These key questions can encourage patients to change their eating habits and shed pounds.
We physicians have many constraints on our precious professional time, so it's not surprising that addressing a patient's nutritional habits is often placed lower on the priority list than other more pressing medical matters. However, poor nutrition directly impacts most, if not all, of the chronic diseases that afflict a majority of our patients.
Here's a checklist of brief questions that you can raise to foster discussion about nutrition. You can cover them all in a 15-minute office visit. And, depending on the insurer, if your patient has a weight-related illness, the office visit may be payable using the ICD-9 code for a comorbid condition, or a V-code such as V65.3 for dietary counseling.
Are you happy with your current weight? Most patients are likely to acknowledge that their weight needs attention. A nonjudgmental approach on your part is the key to unlocking the secrets regarding your patients' weight-related woes and struggles. From there, you can probe further regarding weight loss attempts, successes and failures, and goals.
How much water do you drink each day? Water is the body's universal solvent. Up to 60 percent of the body is made up of water. Hydrating the body-particularly prior to eating meals-helps to:
Water should be the drink of choice for everyone. It's especially important for the elderly population to drink water, as the sense of thirst diminishes naturally over a lifetime. The more H2O consumed, the more likely dehydration can be prevented, especially on hot and humid days.
Who buys the groceries-and where do they shop? Most people purchase food at the neighborhood grocery store or supermarket-but what if there's no major market nearby? Traveling a long distance for fresh groceries isn't an option for the poor or elderly, or for those who rely on public transportation and have to walk to the corner store for whatever's available. Inner-city residents often have less choice of food, particularly fresh produce, since the grocery stores are smaller and have limited selections.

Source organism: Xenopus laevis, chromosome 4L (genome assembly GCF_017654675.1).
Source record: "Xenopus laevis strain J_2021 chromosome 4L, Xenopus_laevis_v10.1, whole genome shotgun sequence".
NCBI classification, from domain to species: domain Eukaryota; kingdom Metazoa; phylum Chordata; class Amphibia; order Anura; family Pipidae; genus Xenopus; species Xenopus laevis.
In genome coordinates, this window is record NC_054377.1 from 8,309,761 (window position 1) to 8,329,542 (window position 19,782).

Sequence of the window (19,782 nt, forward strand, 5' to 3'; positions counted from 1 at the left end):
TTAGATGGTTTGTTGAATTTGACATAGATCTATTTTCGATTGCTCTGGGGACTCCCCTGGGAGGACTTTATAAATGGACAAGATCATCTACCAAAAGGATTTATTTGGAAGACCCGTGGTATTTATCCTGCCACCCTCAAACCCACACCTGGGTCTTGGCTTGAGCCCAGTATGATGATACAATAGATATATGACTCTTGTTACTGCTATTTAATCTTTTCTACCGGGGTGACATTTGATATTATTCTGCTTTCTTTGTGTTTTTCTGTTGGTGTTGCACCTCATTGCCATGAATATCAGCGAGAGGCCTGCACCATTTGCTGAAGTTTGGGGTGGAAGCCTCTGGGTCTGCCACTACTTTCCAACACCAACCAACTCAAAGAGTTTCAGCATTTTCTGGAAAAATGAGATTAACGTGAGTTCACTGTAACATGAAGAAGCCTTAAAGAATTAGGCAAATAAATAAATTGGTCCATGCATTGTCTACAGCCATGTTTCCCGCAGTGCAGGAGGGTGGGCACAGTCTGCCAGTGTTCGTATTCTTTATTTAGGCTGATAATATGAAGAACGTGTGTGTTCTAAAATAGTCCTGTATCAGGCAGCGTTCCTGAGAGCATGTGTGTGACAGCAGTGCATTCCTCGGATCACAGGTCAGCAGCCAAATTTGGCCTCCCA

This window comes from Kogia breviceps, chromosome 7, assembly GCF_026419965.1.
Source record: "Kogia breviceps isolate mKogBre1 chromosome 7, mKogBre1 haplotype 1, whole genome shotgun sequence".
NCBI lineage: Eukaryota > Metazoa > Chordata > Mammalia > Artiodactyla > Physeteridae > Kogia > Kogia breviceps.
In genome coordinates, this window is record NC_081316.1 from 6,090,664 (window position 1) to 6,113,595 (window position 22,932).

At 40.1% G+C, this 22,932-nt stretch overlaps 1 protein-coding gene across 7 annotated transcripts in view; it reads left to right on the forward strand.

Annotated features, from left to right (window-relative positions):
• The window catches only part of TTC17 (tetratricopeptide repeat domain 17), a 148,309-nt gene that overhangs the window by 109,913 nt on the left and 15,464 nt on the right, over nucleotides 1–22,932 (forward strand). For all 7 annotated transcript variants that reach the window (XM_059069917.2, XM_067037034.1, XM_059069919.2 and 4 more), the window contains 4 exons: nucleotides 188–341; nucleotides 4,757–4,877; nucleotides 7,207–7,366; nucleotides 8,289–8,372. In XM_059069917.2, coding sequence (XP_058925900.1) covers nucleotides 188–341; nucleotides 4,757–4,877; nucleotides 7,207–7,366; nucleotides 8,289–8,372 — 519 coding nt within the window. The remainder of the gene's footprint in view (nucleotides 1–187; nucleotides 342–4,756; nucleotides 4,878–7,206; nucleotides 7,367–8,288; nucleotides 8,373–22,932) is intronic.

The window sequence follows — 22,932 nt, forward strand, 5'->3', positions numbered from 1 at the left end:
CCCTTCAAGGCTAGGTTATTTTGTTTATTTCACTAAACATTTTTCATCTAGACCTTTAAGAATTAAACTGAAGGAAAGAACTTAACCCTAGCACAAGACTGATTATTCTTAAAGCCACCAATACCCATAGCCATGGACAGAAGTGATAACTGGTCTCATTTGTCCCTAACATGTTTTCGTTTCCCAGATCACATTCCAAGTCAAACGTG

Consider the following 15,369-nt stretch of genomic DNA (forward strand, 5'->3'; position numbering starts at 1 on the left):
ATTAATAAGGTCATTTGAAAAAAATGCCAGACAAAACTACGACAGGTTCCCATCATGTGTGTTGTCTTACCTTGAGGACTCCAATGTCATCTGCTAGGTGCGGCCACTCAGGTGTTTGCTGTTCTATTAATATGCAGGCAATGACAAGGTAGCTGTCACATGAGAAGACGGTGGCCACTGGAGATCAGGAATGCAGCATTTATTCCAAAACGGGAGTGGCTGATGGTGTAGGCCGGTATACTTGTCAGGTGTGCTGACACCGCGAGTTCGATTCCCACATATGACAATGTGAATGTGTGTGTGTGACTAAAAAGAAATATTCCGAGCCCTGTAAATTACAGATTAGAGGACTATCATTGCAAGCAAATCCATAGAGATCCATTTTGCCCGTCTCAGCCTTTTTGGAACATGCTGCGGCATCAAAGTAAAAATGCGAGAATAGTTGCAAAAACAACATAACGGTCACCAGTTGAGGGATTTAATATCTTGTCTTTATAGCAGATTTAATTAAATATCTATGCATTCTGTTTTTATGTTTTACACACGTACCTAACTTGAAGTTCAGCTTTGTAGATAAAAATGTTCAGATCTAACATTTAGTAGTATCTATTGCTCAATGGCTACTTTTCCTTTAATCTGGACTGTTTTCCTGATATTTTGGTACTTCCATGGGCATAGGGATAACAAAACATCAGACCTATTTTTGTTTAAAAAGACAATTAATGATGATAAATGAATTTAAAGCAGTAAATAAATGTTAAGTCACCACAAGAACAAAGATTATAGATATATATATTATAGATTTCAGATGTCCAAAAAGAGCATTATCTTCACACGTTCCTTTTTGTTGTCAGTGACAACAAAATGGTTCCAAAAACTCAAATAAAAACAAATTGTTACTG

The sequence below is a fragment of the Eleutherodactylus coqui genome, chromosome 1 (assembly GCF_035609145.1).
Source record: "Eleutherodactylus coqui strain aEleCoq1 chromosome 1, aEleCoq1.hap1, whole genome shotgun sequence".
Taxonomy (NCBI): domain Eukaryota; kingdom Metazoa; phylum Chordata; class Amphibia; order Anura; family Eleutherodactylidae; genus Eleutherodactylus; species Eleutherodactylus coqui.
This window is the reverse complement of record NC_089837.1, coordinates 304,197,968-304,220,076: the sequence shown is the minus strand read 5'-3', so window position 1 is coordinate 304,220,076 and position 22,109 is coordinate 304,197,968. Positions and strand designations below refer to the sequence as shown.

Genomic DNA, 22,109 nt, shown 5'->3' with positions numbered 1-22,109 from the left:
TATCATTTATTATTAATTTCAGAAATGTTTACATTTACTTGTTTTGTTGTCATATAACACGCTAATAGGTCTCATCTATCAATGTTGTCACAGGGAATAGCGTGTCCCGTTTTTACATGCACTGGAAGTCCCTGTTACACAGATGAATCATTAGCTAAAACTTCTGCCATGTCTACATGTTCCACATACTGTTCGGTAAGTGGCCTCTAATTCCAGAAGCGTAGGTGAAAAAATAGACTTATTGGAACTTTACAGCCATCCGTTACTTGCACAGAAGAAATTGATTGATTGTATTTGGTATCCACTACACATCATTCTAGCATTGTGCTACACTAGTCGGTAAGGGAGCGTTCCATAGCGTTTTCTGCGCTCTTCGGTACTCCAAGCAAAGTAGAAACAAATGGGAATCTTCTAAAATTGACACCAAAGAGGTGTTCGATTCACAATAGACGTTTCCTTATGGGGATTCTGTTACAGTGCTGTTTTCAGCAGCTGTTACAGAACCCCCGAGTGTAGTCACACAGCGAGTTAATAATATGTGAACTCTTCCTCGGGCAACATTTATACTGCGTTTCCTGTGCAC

If someone other than the patient does the food shopping, it's important to communicate with that person. You can learn whether cost is a determining factor in purchases, and whether the patient needs nutrition assistance from community resources, through such organizations as Meals on Wheels. You should also make sure the food-buyer knows which foods can lessen or aggravate the symptoms of the patient's medical condition.
What are your favorite foods? Knowing a patient's food preferences will give you greater insight into his eating habits than simply asking a general question about his diet. If a patient replies that he likes eating pork and bacon, for example, you can discuss the benefits and disadvantages of eating pork products, including topics such as protein, salt, fat, and calories. If the patient enjoys snacking on almonds, you can talk about healthy snacks that might complement the almonds, such as figs, raisins, or other dried fruits. Either way, you're talking about what the patient wants to eat, not what he doesn't want to eat.
How is your food usually prepared? This question may pave the way toward discussing healthier methods of cooking. You might suggest stir-frying or steaming vegetables instead of sauteing them, for example, or grilling meat, rather than frying it.
You are what you eat. Sharing this common aphorism with your patients may seem boring and trite, but no truer words can be said. Conveying the value of good nutrition and its direct link to a healthier heart, liver, brain, etc., can have a potentially life-altering impact on your patients. Want a better heart? Eat more foods containing heart-healthy fats. Healthier eyes? Eat more fruits and vegetables containing beta-carotene and vitamin A. The list goes on. You be the judge of how much, or how little, your pa-tient wants to learn. Good luck and remember: Nutrition education will pay many dividends to both you and your patients